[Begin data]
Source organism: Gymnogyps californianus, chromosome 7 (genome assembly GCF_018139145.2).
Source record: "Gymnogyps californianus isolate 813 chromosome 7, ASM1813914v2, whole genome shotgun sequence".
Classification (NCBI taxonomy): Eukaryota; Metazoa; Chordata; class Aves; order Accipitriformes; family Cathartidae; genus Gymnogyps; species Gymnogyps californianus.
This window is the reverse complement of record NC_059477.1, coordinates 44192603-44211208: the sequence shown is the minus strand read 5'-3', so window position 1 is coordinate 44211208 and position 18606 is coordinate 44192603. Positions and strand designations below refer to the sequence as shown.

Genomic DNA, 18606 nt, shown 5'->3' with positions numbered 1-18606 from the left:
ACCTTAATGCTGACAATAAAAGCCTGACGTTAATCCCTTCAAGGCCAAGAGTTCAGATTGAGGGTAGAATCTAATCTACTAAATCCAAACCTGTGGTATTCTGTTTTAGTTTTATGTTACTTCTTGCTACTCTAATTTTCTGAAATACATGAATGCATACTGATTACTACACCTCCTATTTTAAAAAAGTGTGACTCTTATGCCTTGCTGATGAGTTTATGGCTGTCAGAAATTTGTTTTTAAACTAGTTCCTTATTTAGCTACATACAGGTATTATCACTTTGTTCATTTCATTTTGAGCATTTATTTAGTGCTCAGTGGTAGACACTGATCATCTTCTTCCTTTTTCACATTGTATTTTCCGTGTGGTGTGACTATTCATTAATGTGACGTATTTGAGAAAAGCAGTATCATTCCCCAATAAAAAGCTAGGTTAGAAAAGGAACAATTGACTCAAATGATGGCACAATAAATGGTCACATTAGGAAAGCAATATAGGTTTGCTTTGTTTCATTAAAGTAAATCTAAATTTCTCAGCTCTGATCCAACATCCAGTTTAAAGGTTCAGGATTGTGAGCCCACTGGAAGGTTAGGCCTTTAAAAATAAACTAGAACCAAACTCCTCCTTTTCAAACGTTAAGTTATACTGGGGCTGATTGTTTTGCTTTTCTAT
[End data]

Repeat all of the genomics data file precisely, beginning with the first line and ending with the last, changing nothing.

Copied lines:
Source organism: Gymnogyps californianus, chromosome 7 (genome assembly GCF_018139145.2).
Source record: "Gymnogyps californianus isolate 813 chromosome 7, ASM1813914v2, whole genome shotgun sequence".
Classification (NCBI taxonomy): Eukaryota; Metazoa; Chordata; class Aves; order Accipitriformes; family Cathartidae; genus Gymnogyps; species Gymnogyps californianus.
This window is the reverse complement of record NC_059477.1, coordinates 44192603-44211208: the sequence shown is the minus strand read 5'-3', so window position 1 is coordinate 44211208 and position 18606 is coordinate 44192603. Positions and strand designations below refer to the sequence as shown.

Genomic DNA, 18606 nt, shown 5'->3' with positions numbered 1-18606 from the left:
ACCTTAATGCTGACAATAAAAGCCTGACGTTAATCCCTTCAAGGCCAAGAGTTCAGATTGAGGGTAGAATCTAATCTACTAAATCCAAACCTGTGGTATTCTGTTTTAGTTTTATGTTACTTCTTGCTACTCTAATTTTCTGAAATACATGAATGCATACTGATTACTACACCTCCTATTTTAAAAAAGTGTGACTCTTATGCCTTGCTGATGAGTTTATGGCTGTCAGAAATTTGTTTTTAAACTAGTTCCTTATTTAGCTACATACAGGTATTATCACTTTGTTCATTTCATTTTGAGCATTTATTTAGTGCTCAGTGGTAGACACTGATCATCTTCTTCCTTTTTCACATTGTATTTTCCGTGTGGTGTGACTATTCATTAATGTGACGTATTTGAGAAAAGCAGTATCATTCCCCAATAAAAAGCTAGGTTAGAAAAGGAACAATTGACTCAAATGATGGCACAATAAATGGTCACATTAGGAAAGCAATATAGGTTTGCTTTGTTTCATTAAAGTAAATCTAAATTTCTCAGCTCTGATCCAACATCCAGTTTAAAGGTTCAGGATTGTGAGCCCACTGGAAGGTTAGGCCTTTAAAAATAAACTAGAACCAAACTCCTCCTTTTCAAACGTTAAGTTATACTGGGGCTGATTGTTTTGCTTTTCTAT